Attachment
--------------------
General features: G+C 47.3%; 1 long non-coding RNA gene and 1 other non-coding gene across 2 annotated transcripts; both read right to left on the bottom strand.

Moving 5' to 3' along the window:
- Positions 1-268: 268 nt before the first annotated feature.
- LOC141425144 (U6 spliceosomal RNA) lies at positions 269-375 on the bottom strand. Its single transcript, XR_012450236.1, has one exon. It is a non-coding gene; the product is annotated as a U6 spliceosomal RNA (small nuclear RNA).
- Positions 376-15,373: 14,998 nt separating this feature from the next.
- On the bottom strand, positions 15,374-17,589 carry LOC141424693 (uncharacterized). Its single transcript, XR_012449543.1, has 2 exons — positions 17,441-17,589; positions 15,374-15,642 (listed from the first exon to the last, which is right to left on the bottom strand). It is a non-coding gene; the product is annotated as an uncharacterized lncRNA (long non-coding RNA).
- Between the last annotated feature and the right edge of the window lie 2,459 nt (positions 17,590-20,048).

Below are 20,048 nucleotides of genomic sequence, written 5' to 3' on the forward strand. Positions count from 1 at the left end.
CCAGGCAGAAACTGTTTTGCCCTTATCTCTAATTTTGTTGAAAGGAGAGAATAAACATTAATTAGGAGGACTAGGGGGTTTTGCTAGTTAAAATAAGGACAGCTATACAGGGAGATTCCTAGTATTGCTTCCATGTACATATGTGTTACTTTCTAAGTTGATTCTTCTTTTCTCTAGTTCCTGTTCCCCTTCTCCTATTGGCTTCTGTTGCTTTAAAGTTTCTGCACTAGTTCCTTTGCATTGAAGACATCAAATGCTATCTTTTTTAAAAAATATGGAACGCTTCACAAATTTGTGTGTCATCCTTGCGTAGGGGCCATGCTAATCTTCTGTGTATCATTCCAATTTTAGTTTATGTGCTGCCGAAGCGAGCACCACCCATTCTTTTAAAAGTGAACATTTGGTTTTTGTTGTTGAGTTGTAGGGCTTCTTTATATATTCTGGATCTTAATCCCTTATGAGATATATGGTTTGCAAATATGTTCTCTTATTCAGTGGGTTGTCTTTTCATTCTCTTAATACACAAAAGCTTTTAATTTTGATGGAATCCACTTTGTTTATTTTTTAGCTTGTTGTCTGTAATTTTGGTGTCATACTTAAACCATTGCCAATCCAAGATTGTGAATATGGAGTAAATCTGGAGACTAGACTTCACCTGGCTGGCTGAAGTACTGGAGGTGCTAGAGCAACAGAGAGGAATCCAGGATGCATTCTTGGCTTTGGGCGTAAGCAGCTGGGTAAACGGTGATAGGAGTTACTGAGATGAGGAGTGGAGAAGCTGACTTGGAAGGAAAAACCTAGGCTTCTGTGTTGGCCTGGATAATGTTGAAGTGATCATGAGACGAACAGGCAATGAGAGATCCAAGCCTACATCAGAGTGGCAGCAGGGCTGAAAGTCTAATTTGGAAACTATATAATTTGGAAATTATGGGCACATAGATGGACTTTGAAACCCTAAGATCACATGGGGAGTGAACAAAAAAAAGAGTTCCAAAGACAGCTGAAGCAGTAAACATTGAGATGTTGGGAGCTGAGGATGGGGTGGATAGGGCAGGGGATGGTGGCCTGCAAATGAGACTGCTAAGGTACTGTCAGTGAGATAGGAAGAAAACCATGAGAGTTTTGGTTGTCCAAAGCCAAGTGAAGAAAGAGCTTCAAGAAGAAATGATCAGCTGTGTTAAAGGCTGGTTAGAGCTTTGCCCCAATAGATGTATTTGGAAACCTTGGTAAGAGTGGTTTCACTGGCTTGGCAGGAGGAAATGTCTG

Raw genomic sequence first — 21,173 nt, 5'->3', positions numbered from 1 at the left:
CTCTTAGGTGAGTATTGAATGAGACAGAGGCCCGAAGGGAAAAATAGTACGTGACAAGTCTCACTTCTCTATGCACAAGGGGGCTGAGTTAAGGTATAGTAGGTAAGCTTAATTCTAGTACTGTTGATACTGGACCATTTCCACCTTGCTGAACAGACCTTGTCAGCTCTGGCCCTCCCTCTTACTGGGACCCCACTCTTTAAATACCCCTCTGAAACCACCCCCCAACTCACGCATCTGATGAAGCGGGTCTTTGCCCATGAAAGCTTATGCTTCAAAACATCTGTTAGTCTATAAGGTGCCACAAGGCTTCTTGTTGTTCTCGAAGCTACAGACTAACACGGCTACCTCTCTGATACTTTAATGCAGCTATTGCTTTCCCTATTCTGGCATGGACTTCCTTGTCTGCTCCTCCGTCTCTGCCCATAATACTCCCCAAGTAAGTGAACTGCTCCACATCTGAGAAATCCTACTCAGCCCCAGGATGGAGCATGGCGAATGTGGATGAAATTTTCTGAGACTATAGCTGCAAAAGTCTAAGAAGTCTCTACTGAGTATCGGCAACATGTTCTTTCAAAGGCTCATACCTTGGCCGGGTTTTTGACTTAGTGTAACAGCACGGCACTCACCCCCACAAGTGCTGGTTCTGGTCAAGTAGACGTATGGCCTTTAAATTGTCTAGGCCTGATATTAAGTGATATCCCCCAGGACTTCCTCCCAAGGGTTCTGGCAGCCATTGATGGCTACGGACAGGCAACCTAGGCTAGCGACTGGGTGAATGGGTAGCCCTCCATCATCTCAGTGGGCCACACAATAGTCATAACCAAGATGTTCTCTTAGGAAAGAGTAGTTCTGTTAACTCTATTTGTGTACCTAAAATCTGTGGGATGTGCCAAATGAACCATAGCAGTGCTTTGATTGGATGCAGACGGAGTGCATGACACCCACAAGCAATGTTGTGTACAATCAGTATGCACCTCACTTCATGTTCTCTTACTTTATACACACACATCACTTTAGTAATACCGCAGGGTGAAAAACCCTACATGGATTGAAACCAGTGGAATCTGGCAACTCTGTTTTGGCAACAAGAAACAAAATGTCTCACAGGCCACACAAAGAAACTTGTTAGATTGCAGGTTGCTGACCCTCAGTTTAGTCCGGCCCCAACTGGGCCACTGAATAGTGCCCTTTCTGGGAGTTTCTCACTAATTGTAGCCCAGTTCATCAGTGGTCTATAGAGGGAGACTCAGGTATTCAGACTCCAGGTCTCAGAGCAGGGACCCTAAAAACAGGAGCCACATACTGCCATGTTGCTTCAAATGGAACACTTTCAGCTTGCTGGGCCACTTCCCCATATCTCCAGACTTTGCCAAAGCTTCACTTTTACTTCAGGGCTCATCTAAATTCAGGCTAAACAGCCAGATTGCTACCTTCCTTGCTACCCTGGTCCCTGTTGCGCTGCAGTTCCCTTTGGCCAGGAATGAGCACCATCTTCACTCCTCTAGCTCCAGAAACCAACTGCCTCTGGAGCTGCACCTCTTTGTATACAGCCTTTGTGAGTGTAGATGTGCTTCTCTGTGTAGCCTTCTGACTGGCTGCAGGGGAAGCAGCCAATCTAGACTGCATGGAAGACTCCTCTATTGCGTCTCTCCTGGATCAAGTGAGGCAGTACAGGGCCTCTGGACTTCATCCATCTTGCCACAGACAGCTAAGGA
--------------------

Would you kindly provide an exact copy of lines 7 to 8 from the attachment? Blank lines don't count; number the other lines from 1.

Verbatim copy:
- Between the last annotated feature and the right edge of the window lie 2,459 nt (positions 17,590-20,048).

Below are 20,048 nucleotides of genomic sequence, written 5' to 3' on the forward strand. Positions count from 1 at the left end.